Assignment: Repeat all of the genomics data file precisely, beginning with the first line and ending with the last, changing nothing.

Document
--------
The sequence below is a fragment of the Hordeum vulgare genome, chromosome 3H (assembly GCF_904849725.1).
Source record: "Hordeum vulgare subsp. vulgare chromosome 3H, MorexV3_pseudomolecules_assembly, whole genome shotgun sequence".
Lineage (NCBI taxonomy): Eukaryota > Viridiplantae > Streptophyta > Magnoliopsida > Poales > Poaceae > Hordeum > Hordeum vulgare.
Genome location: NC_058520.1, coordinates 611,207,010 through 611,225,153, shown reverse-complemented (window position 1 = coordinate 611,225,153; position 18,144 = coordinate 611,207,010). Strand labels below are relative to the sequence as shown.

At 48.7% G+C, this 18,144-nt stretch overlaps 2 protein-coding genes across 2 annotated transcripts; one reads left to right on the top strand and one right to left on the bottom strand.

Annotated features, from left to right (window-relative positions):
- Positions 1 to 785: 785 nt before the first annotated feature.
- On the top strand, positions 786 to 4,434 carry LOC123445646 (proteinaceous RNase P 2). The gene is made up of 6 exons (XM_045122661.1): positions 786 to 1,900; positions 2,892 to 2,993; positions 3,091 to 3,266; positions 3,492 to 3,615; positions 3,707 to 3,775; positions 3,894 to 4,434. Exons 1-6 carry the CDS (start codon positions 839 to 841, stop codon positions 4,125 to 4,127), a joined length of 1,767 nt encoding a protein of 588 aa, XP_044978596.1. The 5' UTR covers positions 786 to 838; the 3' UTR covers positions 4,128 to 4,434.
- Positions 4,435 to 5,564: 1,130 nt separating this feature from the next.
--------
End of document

The sequence below is a fragment of the Hordeum vulgare genome, chromosome 3H (assembly GCF_904849725.1).
Source record: "Hordeum vulgare subsp. vulgare chromosome 3H, MorexV3_pseudomolecules_assembly, whole genome shotgun sequence".
Lineage (NCBI taxonomy): Eukaryota > Viridiplantae > Streptophyta > Magnoliopsida > Poales > Poaceae > Hordeum > Hordeum vulgare.
Genome location: NC_058520.1, coordinates 611,207,010 through 611,225,153, shown reverse-complemented (window position 1 = coordinate 611,225,153; position 18,144 = coordinate 611,207,010). Strand labels below are relative to the sequence as shown.

At 48.7% G+C, this 18,144-nt stretch overlaps 2 protein-coding genes across 2 annotated transcripts; one reads left to right on the top strand and one right to left on the bottom strand.

Annotated features, from left to right (window-relative positions):
- Positions 1 to 785: 785 nt before the first annotated feature.
- On the top strand, positions 786 to 4,434 carry LOC123445646 (proteinaceous RNase P 2). The gene is made up of 6 exons (XM_045122661.1): positions 786 to 1,900; positions 2,892 to 2,993; positions 3,091 to 3,266; positions 3,492 to 3,615; positions 3,707 to 3,775; positions 3,894 to 4,434. Exons 1-6 carry the CDS (start codon positions 839 to 841, stop codon positions 4,125 to 4,127), a joined length of 1,767 nt encoding a protein of 588 aa, XP_044978596.1. The 5' UTR covers positions 786 to 838; the 3' UTR covers positions 4,128 to 4,434.
- Positions 4,435 to 5,564: 1,130 nt separating this feature from the next.